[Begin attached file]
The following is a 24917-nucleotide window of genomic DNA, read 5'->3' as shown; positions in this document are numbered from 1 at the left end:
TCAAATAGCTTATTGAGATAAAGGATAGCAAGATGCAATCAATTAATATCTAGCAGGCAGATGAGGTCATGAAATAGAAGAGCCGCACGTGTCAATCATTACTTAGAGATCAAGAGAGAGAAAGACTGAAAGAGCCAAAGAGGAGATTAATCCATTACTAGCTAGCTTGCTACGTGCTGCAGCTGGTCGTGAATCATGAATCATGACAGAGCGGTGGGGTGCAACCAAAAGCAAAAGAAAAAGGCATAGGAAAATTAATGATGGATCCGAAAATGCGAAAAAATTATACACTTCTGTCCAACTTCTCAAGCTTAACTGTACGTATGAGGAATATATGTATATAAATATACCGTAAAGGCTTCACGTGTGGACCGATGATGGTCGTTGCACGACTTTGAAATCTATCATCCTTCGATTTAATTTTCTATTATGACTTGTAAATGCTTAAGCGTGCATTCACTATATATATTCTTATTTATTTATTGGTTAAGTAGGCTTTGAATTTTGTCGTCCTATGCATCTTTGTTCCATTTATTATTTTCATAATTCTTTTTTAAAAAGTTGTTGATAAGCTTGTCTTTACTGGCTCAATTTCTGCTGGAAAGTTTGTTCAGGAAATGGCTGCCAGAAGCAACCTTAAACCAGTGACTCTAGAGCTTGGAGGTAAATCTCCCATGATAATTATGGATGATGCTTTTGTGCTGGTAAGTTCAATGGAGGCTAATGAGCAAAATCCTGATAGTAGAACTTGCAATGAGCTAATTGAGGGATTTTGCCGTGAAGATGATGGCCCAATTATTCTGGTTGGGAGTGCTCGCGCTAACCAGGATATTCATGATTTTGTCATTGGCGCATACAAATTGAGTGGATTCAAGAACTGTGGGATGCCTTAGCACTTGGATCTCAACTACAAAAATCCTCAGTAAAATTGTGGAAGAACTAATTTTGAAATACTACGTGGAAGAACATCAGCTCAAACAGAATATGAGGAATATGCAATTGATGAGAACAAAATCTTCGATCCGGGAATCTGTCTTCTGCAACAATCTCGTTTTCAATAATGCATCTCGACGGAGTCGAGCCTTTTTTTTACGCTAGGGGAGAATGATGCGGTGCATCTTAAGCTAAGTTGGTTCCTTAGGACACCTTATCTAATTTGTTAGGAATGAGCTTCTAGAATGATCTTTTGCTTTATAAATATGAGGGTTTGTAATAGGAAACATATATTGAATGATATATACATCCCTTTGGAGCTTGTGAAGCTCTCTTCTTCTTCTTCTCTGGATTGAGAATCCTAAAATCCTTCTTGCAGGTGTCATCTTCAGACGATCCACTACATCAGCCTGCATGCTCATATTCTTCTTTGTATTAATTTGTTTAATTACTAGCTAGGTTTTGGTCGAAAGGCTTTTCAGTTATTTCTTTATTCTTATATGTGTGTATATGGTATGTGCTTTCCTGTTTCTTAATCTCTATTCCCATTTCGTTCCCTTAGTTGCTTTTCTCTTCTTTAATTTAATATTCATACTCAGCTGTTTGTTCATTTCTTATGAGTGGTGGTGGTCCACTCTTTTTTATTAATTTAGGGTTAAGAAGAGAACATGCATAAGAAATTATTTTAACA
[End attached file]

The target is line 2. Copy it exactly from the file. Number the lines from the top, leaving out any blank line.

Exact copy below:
TCAAATAGCTTATTGAGATAAAGGATAGCAAGATGCAATCAATTAATATCTAGCAGGCAGATGAGGTCATGAAATAGAAGAGCCGCACGTGTCAATCATTACTTAGAGATCAAGAGAGAGAAAGACTGAAAGAGCCAAAGAGGAGATTAATCCATTACTAGCTAGCTTGCTACGTGCTGCAGCTGGTCGTGAATCATGAATCATGACAGAGCGGTGGGGTGCAACCAAAAGCAAAAGAAAAAGGCATAGGAAAATTAATGATGGATCCGAAAATGCGAAAAAATTATACACTTCTGTCCAACTTCTCAAGCTTAACTGTACGTATGAGGAATATATGTATATAAATATACCGTAAAGGCTTCACGTGTGGACCGATGATGGTCGTTGCACGACTTTGAAATCTATCATCCTTCGATTTAATTTTCTATTATGACTTGTAAATGCTTAAGCGTGCATTCACTATATATATTCTTATTTATTTATTGGTTAAGTAGGCTTTGAATTTTGTCGTCCTATGCATCTTTGTTCCATTTATTATTTTCATAATTCTTTTTTAAAAAGTTGTTGATAAGCTTGTCTTTACTGGCTCAATTTCTGCTGGAAAGTTTGTTCAGGAAATGGCTGCCAGAAGCAACCTTAAACCAGTGACTCTAGAGCTTGGAGGTAAATCTCCCATGATAATTATGGATGATGCTTTTGTGCTGGTAAGTTCAATGGAGGCTAATGAGCAAAATCCTGATAGTAGAACTTGCAATGAGCTAATTGAGGGATTTTGCCGTGAAGATGATGGCCCAATTATTCTGGTTGGGAGTGCTCGCGCTAACCAGGATATTCATGATTTTGTCATTGGCGCATACAAATTGAGTGGATTCAAGAACTGTGGGATGCCTTAGCACTTGGATCTCAACTACAAAAATCCTCAGTAAAATTGTGGAAGAACTAATTTTGAAATACTACGTGGAAGAACATCAGCTCAAACAGAATATGAGGAATATGCAATTGATGAGAACAAAATCTTCGATCCGGGAATCTGTCTTCTGCAACAATCTCGTTTTCAATAATGCATCTCGACGGAGTCGAGCCTTTTTTTTACGCTAGGGGAGAATGATGCGGTGCATCTTAAGCTAAGTTGGTTCCTTAGGACACCTTATCTAATTTGTTAGGAATGAGCTTCTAGAATGATCTTTTGCTTTATAAATATGAGGGTTTGTAATAGGAAACATATATTGAATGATATATACATCCCTTTGGAGCTTGTGAAGCTCTCTTCTTCTTCTTCTCTGGATTGAGAATCCTAAAATCCTTCTTGCAGGTGTCATCTTCAGACGATCCACTACATCAGCCTGCATGCTCATATTCTTCTTTGTATTAATTTGTTTAATTACTAGCTAGGTTTTGGTCGAAAGGCTTTTCAGTTATTTCTTTATTCTTATATGTGTGTATATGGTATGTGCTTTCCTGTTTCTTAATCTCTATTCCCATTTCGTTCCCTTAGTTGCTTTTCTCTTCTTTAATTTAATATTCATACTCAGCTGTTTGTTCATTTCTTATGAGTGGTGGTGGTCCACTCTTTTTTATTAATTTAGGGTTAAGAAGAGAACATGCATAAGAAATTATTTTAACA